The two greatest myths that keep away intimacy

birdIn teaching the Deeper Love seminars over the last twelve years, we have had the opportunity to work with countless single people, who were looking to bring a more conscious and healthy relationship into their lives. Particularly, for some reason, we have worked with a lot of single women.

When someone tells me they want to reach the highest peaks of enlightenment, it sounds very impressive, but leaves me somewhat blah.  If someone tells me they want to make a huge difference in the world – end poverty or solve environmental challenges –  I am impressed, and I do my best to help. But whenever someone says: “I want to love deeply, I want to open my heart beyond all defenses, I want to love fully with all of me,” that gets me every time. I cannot resist but to offer everything I have to give.

In the course of helping so many different people enter into healthy relationship, I have discovered two very popular and pervasive myths that hold back the possibility of real, mature intimacy. I am going to share them both with you today.

The Myth of the Soulmate
wedding

I meet many single people (particularly women) who have the idea that the only problem they face in relationship is that, due to some unfair quirk of fate, they have not yet found the one person on the planet who will make them eternally happy. This is the myth of the soulmate: the idea that you were born in this life with some kind of “soul twin” wandering around out there somewhere, and if the two of you could just reunite, everything will be magically perfect.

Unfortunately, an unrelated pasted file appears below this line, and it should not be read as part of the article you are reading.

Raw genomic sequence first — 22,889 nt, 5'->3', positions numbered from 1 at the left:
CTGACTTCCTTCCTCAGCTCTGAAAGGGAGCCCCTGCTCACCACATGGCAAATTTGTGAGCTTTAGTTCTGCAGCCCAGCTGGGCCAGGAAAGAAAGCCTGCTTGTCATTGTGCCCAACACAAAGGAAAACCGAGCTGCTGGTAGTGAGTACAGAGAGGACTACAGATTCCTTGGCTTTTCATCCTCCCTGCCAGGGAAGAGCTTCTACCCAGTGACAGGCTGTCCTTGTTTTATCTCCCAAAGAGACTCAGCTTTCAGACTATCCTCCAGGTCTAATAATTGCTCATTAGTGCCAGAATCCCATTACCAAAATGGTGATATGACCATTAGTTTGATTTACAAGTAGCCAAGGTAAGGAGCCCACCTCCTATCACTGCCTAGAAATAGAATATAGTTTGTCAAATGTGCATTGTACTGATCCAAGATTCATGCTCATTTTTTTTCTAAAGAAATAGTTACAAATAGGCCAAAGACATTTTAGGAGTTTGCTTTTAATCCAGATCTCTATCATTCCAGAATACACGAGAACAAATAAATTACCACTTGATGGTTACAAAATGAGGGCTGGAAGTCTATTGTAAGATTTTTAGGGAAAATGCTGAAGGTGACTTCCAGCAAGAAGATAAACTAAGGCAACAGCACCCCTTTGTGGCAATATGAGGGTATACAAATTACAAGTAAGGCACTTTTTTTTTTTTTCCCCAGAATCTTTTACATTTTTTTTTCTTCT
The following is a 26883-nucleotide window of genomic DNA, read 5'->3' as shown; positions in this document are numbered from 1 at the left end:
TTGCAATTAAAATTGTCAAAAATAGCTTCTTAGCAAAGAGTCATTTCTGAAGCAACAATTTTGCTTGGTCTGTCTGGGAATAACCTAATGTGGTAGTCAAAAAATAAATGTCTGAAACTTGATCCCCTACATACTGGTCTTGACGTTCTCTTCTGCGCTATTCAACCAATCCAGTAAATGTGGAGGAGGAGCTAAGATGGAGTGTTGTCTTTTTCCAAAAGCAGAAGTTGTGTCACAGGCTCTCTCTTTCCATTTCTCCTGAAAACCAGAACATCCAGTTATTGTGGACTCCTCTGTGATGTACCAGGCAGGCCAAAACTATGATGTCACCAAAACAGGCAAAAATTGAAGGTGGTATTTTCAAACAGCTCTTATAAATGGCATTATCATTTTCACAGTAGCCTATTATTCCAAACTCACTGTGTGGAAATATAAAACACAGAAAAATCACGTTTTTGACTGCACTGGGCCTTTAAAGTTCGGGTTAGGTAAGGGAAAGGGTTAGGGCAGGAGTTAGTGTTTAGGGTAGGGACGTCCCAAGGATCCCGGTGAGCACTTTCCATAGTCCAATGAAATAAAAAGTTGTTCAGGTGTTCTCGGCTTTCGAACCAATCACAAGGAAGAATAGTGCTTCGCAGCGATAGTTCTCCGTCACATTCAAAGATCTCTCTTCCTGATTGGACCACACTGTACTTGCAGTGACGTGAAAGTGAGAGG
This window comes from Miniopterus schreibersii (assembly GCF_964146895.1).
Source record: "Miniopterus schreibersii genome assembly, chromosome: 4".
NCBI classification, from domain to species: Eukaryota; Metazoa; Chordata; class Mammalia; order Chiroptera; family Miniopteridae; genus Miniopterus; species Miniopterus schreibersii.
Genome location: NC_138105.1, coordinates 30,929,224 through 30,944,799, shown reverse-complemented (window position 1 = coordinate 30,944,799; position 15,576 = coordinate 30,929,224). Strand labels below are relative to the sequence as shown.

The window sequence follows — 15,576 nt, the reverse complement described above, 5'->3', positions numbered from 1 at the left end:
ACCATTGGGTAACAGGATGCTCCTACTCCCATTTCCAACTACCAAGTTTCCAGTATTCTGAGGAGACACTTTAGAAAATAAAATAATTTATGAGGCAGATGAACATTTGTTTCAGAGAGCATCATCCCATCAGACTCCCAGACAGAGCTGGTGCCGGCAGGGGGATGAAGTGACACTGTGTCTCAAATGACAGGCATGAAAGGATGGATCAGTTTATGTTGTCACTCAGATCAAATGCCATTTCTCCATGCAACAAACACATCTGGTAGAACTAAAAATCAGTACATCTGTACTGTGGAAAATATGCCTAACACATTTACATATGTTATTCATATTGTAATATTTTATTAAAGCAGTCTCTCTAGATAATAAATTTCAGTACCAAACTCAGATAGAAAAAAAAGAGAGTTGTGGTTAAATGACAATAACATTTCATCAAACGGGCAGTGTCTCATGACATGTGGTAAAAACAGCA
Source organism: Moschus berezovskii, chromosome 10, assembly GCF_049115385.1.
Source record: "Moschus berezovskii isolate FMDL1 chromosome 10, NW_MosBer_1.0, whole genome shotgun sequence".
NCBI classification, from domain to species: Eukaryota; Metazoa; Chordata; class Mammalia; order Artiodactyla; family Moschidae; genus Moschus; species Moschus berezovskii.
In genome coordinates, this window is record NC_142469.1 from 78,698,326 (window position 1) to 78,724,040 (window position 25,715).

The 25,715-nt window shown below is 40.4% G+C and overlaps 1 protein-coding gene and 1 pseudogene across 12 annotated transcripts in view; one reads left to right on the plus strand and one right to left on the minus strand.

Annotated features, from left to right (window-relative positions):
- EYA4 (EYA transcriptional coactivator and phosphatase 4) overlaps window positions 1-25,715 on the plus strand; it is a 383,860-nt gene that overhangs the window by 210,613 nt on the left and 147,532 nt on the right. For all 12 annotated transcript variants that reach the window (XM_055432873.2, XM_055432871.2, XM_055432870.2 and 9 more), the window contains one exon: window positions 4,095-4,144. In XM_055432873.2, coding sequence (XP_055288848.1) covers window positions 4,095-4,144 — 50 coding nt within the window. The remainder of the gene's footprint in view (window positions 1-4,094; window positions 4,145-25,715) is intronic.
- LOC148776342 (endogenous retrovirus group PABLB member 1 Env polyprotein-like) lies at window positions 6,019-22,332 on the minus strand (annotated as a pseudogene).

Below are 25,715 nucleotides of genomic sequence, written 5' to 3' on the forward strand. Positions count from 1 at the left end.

This is a very romantic fantasy: the stuff of teenage pulp fiction. It is a dangerous belief, which, in my opinion, keeps us stuck in an immature phase of development. I am lucky enough to be in a deep, nurturing and inspiring marriage, and so are many of my friends. I do not hear anybody, who has actually built and sustained a good relationship, talking about a soulmate. It is a dangerous idea because it suggests that all the problems you have had in relationship, up till now, were simply because of not finding this perfect person.

There are no perfect people. There is no knight in shining armor who will one day arrive on a white horse and sweep you off your feet.

In my experience, people are, more or less, all the same under the window dressing. We all have strengths, we all have weaknesses. We all have aspirations, our highest potential, and we also have our distractions and even destructive tendencies. The art of loving deeply is not to find the right person, but to become the right person. It means to learn the art of loving whoever is before you in this moment. To love so completely that the things you like about them, and the things you don’t like, are equally opportunities to open your heart even more and to love without conditions.